By Adriana Alvarez-Nichol
Co-President, Hong Kong Art Gallery Association
Founder and Director, Puerta Roja Limited
Since 2010 Puerta Roja has strived to build a cultural dialogue and uncover hidden narratives between Hong Kong and its Latin American and Spanish artists. Fernando Prats’ motivations can be traced back to the rugged topography, intense weather and telluric forces of his native Chile. Linking to the profoundly rooted Taoist beliefs in relation to the destructive and creative balance of nature, as well as an understanding of the invisible connections in our universe, Prats’ work comes to life in Hong Kong, where, despite its urban façade, the power of landscape and climate is ever present.
Prats echoes Puerta Roja’s philosophy by marrying a profoundly intellectual and conceptual discourse with a poetic and robust aesthetic. Since representing Chile at the 54th Venice Biennale, Prats has reached international acclaim for devising a brand new and deeply personal pictorial system. Reflecting his focus on the study of environmental conditions, for the Biennale in 2011, he presented three projects documenting his expeditions and ventures, including the Antarctic and areas affected by earthquakes and volcanic eruptions in Chile. In the same year, and in recognition of his daring journeys, Prats would exhibit at the Espace Culturel Louis Vuitton collective exhibition Somewhere Else, pursuing the idea of travel as a powerful mean for “expeditionist” artists. From the practice of creating works outside of a conventional environment, the artist has developed a process far removed from the instruments of the painter, producing unconventional and unpredictable images generated by nature. The artist records natural actions on smoked surfaces, ranging from movements of animals, to powerful waves, seismographic vibrations and even imprints of geysers shooting water from the ground (an intervention possible thanks to the Guggenheim Fellowship).
In his renowned Paintings of Birds series, featured at Puerta Roja’s Nature Paintings exhibition, the artist’s hand gives way to the free and fleeting beating of the bird’s wings making a rhythmic and majestic imprint on the smoked surface. The motion of the bird is frozen in time through a process in-between abstraction and sequence photography, capturing a linear pattern of movement that is both controlled and random. The artist builds a structure around the canvas, allowing the birds to fly freely between a net and the flat surface of the support. While the marks themselves are produced erratically in a matter of minutes, the conditions in which the imprints are created are carefully orchestrated by the artist – a constant motif demonstrated in his many series of works and arduous creative expeditions.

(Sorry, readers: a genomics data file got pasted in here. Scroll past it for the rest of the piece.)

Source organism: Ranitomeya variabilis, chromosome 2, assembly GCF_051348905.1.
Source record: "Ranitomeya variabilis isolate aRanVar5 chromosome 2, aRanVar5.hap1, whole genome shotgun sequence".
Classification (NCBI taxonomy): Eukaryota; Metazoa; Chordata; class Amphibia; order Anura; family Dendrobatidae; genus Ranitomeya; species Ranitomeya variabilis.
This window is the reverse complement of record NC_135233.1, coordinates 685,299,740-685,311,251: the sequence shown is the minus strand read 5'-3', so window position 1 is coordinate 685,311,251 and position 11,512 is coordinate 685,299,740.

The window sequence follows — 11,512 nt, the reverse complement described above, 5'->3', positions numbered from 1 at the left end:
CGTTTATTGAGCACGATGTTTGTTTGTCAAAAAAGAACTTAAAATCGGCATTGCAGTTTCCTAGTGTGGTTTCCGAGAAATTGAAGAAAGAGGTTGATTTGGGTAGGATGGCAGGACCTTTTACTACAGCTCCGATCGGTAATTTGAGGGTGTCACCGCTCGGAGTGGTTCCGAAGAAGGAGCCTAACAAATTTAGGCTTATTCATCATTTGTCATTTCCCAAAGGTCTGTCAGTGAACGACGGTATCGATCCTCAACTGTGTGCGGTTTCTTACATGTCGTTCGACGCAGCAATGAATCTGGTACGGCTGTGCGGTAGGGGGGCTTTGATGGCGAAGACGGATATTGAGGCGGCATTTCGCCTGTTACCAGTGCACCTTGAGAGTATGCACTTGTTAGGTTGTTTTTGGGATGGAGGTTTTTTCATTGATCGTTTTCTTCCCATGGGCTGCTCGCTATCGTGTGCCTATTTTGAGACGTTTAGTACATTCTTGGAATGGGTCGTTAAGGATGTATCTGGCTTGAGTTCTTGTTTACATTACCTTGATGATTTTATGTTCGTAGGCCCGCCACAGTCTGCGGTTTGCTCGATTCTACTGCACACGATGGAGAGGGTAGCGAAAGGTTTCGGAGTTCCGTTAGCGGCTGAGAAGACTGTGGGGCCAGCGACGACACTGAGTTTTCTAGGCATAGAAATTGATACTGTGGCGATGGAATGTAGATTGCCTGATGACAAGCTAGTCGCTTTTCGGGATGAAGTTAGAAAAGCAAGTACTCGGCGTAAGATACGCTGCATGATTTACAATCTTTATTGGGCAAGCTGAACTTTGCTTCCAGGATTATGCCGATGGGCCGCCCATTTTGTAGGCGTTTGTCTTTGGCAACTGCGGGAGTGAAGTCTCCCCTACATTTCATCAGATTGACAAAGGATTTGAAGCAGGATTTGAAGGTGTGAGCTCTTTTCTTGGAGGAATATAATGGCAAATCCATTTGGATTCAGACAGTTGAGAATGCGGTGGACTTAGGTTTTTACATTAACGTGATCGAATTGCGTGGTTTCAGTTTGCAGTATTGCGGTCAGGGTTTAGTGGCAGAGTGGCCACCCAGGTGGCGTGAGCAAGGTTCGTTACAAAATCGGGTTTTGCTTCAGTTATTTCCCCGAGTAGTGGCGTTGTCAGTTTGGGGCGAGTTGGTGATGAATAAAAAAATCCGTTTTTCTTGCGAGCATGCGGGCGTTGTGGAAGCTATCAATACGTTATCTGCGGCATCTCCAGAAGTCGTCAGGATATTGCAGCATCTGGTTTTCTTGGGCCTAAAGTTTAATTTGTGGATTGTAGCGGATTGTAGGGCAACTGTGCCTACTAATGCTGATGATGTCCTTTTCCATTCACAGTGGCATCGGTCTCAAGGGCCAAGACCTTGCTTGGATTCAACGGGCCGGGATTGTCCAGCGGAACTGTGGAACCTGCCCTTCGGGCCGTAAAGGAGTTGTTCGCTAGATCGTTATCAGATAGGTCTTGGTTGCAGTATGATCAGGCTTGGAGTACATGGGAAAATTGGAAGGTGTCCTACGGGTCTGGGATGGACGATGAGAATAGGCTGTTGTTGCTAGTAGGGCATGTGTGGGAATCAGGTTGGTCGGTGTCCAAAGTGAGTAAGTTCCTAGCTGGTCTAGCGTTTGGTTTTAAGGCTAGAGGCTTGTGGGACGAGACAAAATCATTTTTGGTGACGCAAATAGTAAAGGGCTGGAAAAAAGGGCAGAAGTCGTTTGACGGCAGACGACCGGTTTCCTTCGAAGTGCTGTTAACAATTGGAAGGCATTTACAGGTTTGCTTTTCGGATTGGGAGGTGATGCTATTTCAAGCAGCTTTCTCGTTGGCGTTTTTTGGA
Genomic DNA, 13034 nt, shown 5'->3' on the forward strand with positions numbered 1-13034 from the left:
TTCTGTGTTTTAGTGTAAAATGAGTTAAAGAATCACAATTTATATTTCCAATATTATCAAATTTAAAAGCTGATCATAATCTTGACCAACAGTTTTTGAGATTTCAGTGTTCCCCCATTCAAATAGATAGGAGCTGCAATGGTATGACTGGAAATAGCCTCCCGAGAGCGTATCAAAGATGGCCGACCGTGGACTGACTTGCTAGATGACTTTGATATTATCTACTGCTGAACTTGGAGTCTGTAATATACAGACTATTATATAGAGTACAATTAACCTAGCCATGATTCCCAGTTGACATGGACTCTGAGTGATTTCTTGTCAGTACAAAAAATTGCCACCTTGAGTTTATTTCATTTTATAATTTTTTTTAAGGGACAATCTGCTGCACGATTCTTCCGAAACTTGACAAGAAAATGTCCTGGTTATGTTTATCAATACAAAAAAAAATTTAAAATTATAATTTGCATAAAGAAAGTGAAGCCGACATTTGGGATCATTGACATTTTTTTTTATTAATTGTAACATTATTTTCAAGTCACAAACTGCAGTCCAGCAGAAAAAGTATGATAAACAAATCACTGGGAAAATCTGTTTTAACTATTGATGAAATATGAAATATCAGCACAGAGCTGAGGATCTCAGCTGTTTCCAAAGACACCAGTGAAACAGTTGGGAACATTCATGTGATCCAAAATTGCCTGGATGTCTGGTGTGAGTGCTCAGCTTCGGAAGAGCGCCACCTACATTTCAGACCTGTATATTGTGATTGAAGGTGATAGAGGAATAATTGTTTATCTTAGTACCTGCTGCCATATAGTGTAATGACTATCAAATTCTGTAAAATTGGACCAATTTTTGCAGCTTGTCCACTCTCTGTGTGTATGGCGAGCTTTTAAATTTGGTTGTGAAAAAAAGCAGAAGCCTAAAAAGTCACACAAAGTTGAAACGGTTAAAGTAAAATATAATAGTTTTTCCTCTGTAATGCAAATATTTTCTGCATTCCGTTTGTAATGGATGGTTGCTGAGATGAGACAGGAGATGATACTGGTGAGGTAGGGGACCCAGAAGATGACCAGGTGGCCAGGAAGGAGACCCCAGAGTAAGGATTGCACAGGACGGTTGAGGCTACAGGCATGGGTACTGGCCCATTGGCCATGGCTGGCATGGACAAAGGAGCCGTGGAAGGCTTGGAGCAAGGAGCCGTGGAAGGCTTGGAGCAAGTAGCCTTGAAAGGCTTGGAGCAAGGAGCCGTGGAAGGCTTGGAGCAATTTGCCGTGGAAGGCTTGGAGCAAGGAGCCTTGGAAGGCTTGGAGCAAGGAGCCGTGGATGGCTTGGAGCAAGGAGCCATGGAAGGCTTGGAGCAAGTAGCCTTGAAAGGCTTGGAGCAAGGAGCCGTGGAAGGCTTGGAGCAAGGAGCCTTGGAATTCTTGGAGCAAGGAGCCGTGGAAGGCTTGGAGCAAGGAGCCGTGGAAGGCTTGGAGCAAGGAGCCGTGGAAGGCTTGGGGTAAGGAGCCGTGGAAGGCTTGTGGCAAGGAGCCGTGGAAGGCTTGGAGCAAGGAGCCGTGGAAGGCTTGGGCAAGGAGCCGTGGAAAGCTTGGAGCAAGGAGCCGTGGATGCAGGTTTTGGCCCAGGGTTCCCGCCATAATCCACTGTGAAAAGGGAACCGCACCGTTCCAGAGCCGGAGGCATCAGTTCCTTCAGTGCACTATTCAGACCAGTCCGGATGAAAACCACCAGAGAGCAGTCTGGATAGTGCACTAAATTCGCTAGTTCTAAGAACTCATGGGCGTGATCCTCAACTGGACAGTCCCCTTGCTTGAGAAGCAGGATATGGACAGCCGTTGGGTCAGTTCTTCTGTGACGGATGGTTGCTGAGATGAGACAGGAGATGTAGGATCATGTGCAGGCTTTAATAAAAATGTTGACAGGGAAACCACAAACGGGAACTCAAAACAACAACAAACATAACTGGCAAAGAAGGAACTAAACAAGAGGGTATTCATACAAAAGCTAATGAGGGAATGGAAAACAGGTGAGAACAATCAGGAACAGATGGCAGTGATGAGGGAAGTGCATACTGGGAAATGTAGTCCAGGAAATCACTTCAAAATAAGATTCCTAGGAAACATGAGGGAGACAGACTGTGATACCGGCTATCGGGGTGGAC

The exhibition also points to the artist’s environmental bearing by including action paintings produced with wild Andean Condors that today are an endangered species. I believe Prats’ body of work is relevant, now more than ever, as we continue to face sombre ecological prospects. Art is an important vehicle to address such issues and Prats’ work unravels a new perspective on the relationship between human society and the ecosystem. To further pursue this perspective and accompanying the exhibition, the artist will be live-painting a new work from the Paintings of Birds series at the Hong Kong Art Gallery Association’s Symposium at Asia Society, Looking Up: Remapping Hong Kong’s Art Scene in the Era of New Connectivity and Ruptures. In the spirit of Puerta Roja’s commitment to its Hong Kong roots and in recognition of Prats’ focus on raising awareness of human connection to the environment, the resulting work will be donated to the fund-raising efforts of The Nature Conservancy in Asia Pacific. I am deeply grateful to the Board of the Hong Kong Art Gallery Association, Ms. Alice Mong, Executive Director of Asia Society Hong Kong Center and to Mr. Moses Tsang, Global Board Member and Co-Chair of the Asia-Pacific Council of Directors of The Nature Conservancy, for making such a performance and resulting contribution possible. I am also grateful to Caroline Ha Thuc, one of the most influential curators in Hong Kong today for her insightful views on Fernando Prats’ deep philosophical, intellectual and spiritual connection to Asia.
Adriana Alvarez-Nichol, Puerta Roja, Nature Paintings2018
Content may only be used for education and research purposes. All rights remain with the original copyright holder; reproduction for commercial use is unauthorised.
WANDERING WITH NATURE, FERNANDO PRATS
By Caroline Ha Thuc
Curator and Art Critic
“Only bugs can be bugs because only bugs can abide by Heaven.” Only animals know how to act like animals because they know what Chinese philosopher Zhuangzi calls Dao, or the Way: contrary to human beings, they do not struggle against their nature and do not attempt to control or instrumentalize it: they just spontaneously follow their purposeless mode of existence. In that respect, they are superior to human beings.
Embracing their energy, listening to their voices or recording their quivers and flights while withdrawing one’s personal breath and agency might have been perceived by the philosopher as acts of wisdom, at least as a step toward freedom. This is precisely what Fernando Prats attempts to do.